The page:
July 6, 2022

Child welfare 1: why do parents need to approve of child euthanasia?

New York bioethicist says that experts should decide

Why do doctors need the consent
of parents before euthanasing a child? This is the startling question
posed in the advance on-line issue of the journal Bioethical
Inquiry
. Jacob M. Appel, a freelance bioethicist with a liking
for radical theories, proposes that “While, in theory, allowing
parents to render their own decision as to ‘how much suffering is
too much suffering’ is speciously appealing… caregivers are
ultimately less suited to make such determinations than medical
experts.”

Of course, euthanasia is illegal
everywhere in the US, so Appel’s idea is largely theoretical — although Oregon and Washington have legalised physican-assisted suicide. But
there are jurisdictions where it is already being applied in a
modified form. For instance, the 1999 Texas Advance Directives Act
permits doctors to remove “futile” treatment against relatives’
wishes. In 2005, in Hudson v Texas Children’s Hospital, the courts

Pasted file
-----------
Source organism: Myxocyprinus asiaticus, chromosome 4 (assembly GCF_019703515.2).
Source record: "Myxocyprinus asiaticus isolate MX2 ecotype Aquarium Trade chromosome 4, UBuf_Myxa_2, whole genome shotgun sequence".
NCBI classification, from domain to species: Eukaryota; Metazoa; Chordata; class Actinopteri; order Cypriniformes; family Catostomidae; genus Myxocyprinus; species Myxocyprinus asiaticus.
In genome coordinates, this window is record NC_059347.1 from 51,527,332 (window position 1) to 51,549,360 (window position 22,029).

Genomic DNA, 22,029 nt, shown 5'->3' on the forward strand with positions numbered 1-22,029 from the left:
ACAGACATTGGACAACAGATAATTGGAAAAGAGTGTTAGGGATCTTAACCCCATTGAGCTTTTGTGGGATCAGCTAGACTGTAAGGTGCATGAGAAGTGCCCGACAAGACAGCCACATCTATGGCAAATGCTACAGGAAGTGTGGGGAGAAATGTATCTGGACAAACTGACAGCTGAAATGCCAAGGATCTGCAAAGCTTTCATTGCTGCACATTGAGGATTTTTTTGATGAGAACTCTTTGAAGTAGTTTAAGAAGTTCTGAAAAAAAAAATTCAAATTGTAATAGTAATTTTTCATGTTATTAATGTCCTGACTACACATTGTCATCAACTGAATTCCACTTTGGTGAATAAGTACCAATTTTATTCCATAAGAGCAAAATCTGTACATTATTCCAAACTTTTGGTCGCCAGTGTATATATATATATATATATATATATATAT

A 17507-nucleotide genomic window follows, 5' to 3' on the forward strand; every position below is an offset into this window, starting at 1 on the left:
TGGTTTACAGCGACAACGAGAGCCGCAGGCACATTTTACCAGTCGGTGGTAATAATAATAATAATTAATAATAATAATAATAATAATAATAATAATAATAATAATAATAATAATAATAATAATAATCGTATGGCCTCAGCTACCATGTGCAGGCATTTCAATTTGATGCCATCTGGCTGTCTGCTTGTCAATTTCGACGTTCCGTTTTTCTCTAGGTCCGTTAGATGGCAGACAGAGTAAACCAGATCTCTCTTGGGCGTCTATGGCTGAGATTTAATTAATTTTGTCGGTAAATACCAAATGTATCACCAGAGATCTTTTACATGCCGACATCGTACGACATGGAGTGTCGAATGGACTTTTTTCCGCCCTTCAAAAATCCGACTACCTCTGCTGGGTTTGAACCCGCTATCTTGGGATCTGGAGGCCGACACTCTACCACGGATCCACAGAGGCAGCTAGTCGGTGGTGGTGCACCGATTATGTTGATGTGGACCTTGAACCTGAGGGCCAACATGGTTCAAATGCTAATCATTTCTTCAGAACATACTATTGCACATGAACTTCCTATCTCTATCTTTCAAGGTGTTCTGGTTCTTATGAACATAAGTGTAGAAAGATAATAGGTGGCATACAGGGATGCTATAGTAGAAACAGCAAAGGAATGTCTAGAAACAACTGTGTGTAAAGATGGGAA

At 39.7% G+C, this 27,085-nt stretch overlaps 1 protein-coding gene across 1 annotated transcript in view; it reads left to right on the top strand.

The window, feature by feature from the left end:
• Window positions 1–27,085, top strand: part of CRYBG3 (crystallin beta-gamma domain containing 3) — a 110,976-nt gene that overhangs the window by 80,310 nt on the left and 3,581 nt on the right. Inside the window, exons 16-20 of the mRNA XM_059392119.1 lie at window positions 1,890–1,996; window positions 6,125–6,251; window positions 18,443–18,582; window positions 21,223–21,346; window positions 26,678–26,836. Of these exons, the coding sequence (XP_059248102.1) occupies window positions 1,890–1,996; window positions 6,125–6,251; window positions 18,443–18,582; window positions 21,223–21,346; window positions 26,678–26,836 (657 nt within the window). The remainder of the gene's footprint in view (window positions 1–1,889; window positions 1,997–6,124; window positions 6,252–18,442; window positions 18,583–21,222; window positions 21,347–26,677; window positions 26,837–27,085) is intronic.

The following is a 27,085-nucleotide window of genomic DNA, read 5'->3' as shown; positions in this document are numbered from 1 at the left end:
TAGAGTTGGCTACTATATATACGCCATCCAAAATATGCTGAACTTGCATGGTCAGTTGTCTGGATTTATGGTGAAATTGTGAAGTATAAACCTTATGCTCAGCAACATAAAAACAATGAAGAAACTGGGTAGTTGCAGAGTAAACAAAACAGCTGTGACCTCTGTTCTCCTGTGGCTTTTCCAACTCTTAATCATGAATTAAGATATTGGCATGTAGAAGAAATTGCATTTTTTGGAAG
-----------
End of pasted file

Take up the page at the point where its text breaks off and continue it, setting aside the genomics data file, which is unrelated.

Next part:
upheld the right of the hospital to withdraw life support from a
seriously ill infant against the mother’s wishes.

In the Netherlands, child euthanasia is
already permitted under the Groningen Protocol (even though it is,
strictly speaking, illegal) if children are suffering unbearably.
However, even the protocol stipulates that parents must give their
consent. Appel asks, why?

His observation is that US law is
steadily moving towards a model which requires not parental consent,
but parental permission. This elevates the child’s welfare (as
determined by doctors) over the opinion of parents. In some
situations, such as blood transfusions for Jehovah Witness children,
this seems understandable. But Appel asks, if it is allowable in
life-sustaining situations, why not in life-terminating ones?

In another thought-provoking twist,
Appel points out that non-traditional families are hard-wired for
conflict and that doctors need to take charge.

To allow
adversarial parents to litigate over whether to euthanize a
terminally-ill infant — while that infant suffers in the
interim—seems a highly-inflammatory approach to settling an already
distressing situation. If we are to allow neonatal euthanasia at all,
shifting the ultimate choice from relatives to medical experts should
occur before an intra-familial battle royal arises, such as the case
of Terri Schiavo.

~ Bioethical Inquiry, May 5